Cymraeg

Ysgol yr Hendre, Llanbeblig, Caernarfon

An early medieval cemetery and Roman construction camp

Introduction | Excavation Results | Neolithic Pit | Roman Pit Ovens and Possible Construction Camp | Early Medieval Cemetery

Medieval Features | 19th and 20th Century | Acknowledgements and Further Reading

The Neolithic Pit

A small, shallow pit, measuring 1.1m by 0.9m and 0.16m deep, had a layer of heat-cracked stones and charcoal in its base. The pit contained a collection of flint flakes and chips, and a small fragment of Neolithic pottery. All the flint pieces are waste products from tool making (a process called flint knapping), and there were no completed tools in the pit. Small pebbles of poor quality flint were used, probably collected from the nearest coastline where they wash up having eroded from the glacial boulder clays. The charcoal in the pit was mainly hazel and abundant hazelnut shell fragments were also found, possibly introduced on branches for fuel. Two radiocarbon dates on charred hazelnut shells showed that the pit dated to the late Neolithic period; between about 2800 and 2300 BC.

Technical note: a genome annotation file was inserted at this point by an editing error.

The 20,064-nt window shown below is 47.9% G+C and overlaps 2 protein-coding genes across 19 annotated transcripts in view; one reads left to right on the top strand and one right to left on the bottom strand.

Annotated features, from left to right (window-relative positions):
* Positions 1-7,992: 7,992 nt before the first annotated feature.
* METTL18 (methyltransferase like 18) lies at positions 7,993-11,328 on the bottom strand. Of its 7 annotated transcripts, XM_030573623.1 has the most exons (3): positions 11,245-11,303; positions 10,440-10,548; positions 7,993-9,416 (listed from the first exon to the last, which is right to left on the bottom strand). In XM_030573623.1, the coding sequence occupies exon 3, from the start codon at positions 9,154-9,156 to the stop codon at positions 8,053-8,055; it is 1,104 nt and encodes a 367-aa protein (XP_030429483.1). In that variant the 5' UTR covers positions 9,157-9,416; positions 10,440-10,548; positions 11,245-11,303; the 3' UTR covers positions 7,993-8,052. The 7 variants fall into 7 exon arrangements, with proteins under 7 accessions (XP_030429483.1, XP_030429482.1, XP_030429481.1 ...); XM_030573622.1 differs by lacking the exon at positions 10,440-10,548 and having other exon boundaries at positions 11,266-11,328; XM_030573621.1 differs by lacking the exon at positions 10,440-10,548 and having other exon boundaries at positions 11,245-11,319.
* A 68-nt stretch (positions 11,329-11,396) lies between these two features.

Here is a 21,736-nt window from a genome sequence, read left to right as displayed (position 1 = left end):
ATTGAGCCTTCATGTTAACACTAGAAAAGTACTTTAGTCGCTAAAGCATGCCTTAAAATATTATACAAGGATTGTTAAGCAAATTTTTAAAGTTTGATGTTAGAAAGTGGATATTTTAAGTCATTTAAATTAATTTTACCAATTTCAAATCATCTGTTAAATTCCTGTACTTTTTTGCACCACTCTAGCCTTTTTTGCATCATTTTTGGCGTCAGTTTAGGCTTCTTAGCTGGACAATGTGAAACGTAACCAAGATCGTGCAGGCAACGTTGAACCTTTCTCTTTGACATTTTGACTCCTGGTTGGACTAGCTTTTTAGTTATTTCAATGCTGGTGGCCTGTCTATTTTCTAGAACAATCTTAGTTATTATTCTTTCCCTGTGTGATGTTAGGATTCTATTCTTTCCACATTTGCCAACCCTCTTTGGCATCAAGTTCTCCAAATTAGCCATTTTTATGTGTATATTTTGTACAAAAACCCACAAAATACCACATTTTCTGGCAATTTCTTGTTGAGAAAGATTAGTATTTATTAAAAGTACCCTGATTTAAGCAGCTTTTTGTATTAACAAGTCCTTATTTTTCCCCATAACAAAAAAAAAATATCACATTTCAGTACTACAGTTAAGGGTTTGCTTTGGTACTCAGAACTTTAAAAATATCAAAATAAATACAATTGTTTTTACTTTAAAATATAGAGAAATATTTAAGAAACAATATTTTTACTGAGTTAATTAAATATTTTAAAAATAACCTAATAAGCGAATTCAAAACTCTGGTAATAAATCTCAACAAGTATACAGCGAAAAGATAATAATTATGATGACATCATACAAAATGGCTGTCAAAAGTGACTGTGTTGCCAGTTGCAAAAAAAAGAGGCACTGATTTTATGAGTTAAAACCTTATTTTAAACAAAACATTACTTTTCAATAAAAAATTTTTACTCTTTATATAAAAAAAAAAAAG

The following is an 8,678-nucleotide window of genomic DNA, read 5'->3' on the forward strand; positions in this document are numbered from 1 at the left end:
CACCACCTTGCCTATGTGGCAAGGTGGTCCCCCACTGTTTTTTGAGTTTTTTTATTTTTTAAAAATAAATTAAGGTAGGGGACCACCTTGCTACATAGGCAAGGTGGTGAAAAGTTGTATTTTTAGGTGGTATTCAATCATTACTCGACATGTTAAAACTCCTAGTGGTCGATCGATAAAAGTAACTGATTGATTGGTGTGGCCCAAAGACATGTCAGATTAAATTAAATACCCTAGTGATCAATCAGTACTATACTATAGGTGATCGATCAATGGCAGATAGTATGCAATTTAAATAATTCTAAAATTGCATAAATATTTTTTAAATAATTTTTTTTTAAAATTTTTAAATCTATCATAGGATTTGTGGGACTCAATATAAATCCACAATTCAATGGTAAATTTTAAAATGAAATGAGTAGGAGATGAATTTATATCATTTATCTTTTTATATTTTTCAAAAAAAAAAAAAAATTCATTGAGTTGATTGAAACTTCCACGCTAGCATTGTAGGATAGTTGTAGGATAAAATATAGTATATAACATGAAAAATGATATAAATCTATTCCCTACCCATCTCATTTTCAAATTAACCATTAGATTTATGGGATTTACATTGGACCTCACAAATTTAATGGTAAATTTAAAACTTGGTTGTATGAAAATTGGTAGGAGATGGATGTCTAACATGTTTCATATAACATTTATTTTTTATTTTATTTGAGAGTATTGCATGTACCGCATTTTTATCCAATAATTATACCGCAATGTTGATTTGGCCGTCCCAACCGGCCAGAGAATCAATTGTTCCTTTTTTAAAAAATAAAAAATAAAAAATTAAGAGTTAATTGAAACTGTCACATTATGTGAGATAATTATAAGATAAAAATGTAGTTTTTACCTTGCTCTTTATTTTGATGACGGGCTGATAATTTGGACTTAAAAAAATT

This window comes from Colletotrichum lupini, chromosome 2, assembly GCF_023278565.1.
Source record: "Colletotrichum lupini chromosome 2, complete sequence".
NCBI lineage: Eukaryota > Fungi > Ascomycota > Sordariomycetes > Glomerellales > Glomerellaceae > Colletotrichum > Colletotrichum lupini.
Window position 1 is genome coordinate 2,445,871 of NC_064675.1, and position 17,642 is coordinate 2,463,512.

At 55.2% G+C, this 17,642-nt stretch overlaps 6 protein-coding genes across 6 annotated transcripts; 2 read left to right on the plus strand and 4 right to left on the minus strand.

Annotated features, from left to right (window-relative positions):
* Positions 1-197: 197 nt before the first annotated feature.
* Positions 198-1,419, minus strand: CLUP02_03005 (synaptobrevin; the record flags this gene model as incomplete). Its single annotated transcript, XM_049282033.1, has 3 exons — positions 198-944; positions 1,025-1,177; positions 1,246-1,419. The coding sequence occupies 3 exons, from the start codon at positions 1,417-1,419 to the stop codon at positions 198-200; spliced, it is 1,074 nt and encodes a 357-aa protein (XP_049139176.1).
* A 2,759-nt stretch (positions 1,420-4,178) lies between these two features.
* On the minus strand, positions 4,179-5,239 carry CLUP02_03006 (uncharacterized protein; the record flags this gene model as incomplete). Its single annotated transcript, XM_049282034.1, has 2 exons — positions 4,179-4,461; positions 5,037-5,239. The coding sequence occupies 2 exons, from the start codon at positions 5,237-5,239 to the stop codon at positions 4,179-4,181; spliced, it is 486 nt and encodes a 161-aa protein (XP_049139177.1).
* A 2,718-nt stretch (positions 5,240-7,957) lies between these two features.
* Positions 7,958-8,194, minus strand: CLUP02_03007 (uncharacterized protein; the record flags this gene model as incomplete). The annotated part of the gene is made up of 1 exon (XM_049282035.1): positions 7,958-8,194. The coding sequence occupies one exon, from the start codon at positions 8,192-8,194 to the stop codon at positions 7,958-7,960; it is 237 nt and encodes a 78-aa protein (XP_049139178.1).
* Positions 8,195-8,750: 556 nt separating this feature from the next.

The presence of the pit here suggests, at the very least, the location of a temporary camp, where people cooked and worked flint tools. Other evidence from the wider area, particularly in the form of burial chambers, does indicate a resident population at this time, who would have moved around either in hunting groups, or shifting their settlement from time to time. Though the tidal estuary of the Seiont, and proximity to the coast, would have ensured a plentiful supply of food and other resources, this is the only evidence archaeologists have so far found for Neolithic occupation in the immediate area of the site.



Neolithic Pit during excavation

 


Flints from the Neolithic Pit